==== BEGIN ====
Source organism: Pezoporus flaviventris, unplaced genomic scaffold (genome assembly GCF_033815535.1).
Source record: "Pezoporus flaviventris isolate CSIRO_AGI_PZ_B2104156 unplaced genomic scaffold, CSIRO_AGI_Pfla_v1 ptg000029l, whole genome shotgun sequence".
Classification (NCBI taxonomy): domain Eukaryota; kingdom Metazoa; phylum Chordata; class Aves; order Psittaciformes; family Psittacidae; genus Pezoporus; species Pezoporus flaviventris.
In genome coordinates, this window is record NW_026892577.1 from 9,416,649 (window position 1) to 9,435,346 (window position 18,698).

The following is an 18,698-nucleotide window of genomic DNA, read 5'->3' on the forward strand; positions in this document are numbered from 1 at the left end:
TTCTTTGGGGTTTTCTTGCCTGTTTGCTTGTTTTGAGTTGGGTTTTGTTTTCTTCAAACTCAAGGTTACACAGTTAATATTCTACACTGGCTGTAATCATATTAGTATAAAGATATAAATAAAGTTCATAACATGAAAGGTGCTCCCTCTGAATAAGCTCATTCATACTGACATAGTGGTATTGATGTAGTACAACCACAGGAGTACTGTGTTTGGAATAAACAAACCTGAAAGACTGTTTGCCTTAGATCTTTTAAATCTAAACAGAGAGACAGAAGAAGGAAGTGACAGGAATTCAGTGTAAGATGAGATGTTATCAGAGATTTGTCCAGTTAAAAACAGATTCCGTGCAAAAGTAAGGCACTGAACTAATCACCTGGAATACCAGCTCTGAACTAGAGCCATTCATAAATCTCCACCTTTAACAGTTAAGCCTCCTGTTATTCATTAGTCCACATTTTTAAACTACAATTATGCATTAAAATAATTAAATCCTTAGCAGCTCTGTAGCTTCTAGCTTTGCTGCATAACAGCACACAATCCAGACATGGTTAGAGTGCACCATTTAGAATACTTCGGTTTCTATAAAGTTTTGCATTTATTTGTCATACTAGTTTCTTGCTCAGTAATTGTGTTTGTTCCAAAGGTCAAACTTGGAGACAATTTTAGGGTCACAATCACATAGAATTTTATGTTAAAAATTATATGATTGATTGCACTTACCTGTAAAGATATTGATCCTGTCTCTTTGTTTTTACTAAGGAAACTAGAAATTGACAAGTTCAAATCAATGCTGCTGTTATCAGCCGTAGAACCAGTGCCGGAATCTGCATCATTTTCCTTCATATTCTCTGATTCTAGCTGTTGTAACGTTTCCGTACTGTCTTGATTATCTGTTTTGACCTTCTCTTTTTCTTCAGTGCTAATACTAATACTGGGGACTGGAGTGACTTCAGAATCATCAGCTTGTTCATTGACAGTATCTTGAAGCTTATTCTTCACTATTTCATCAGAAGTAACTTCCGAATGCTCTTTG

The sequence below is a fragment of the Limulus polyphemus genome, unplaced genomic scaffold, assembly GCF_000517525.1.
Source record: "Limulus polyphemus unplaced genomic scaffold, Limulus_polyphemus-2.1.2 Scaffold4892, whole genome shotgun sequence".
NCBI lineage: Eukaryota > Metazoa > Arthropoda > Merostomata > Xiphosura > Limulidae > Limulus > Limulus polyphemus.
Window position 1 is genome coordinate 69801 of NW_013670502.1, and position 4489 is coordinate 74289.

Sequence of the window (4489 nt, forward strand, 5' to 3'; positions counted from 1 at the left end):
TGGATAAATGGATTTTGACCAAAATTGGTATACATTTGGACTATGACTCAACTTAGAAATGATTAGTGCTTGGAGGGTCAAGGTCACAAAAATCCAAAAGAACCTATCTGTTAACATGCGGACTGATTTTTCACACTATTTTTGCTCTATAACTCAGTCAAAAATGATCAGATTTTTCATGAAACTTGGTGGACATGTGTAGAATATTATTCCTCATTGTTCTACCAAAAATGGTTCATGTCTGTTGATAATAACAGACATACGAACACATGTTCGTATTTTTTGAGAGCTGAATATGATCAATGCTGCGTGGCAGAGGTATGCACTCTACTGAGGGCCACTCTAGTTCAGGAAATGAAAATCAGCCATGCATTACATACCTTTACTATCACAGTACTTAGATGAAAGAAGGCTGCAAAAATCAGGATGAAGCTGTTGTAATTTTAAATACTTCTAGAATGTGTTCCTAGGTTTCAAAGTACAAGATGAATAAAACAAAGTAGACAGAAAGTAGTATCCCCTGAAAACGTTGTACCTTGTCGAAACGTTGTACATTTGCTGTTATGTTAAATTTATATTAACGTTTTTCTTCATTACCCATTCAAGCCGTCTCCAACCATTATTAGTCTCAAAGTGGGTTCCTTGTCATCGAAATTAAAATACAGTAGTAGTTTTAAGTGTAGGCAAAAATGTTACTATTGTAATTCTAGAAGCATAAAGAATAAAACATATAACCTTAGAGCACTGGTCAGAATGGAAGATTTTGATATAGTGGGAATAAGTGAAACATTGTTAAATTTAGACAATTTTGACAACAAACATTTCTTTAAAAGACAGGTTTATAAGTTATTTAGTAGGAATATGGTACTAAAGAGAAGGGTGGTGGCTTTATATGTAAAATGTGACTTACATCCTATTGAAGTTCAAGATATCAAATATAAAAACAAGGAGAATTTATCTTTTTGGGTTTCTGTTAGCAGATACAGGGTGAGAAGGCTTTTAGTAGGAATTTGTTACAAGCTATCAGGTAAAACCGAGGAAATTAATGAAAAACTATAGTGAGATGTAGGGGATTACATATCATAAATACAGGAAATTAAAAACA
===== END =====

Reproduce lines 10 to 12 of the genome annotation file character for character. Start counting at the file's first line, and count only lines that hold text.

Window position 1 is genome coordinate 69801 of NW_013670502.1, and position 4489 is coordinate 74289.

Sequence of the window (4489 nt, forward strand, 5' to 3'; positions counted from 1 at the left end):
TGGATAAATGGATTTTGACCAAAATTGGTATACATTTGGACTATGACTCAACTTAGAAATGATTAGTGCTTGGAGGGTCAAGGTCACAAAAATCCAAAAGAACCTATCTGTTAACATGCGGACTGATTTTTCACACTATTTTTGCTCTATAACTCAGTCAAAAATGATCAGATTTTTCATGAAACTTGGTGGACATGTGTAGAATATTATTCCTCATTGTTCTACCAAAAATGGTTCATGTCTGTTGATAATAACAGACATACGAACACATGTTCGTATTTTTTGAGAGCTGAATATGATCAATGCTGCGTGGCAGAGGTATGCACTCTACTGAGGGCCACTCTAGTTCAGGAAATGAAAATCAGCCATGCATTACATACCTTTACTATCACAGTACTTAGATGAAAGAAGGCTGCAAAAATCAGGATGAAGCTGTTGTAATTTTAAATACTTCTAGAATGTGTTCCTAGGTTTCAAAGTACAAGATGAATAAAACAAAGTAGACAGAAAGTAGTATCCCCTGAAAACGTTGTACCTTGTCGAAACGTTGTACATTTGCTGTTATGTTAAATTTATATTAACGTTTTTCTTCATTACCCATTCAAGCCGTCTCCAACCATTATTAGTCTCAAAGTGGGTTCCTTGTCATCGAAATTAAAATACAGTAGTAGTTTTAAGTGTAGGCAAAAATGTTACTATTGTAATTCTAGAAGCATAAAGAATAAAACATATAACCTTAGAGCACTGGTCAGAATGGAAGATTTTGATATAGTGGGAATAAGTGAAACATTGTTAAATTTAGACAATTTTGACAACAAACATTTCTTTAAAAGACAGGTTTATAAGTTATTTAGTAGGAATATGGTACTAAAGAGAAGGGTGGTGGCTTTATATGTAAAATGTGACTTACATCCTATTGAAGTTCAAGATATCAAATATAAAAACAAGGAGAATTTATCTTTTTGGGTTTCTGTTAGCAGATACAGGGTGAGAAGGCTTTTAGTAGGAATTTGTTACAAGCTATCAGGTAAAACCGAGGAAATTAATGAAAAACTATAGTGAGATGTAGGGGATTACATATCATAAATACAGGAAATTAAAAACA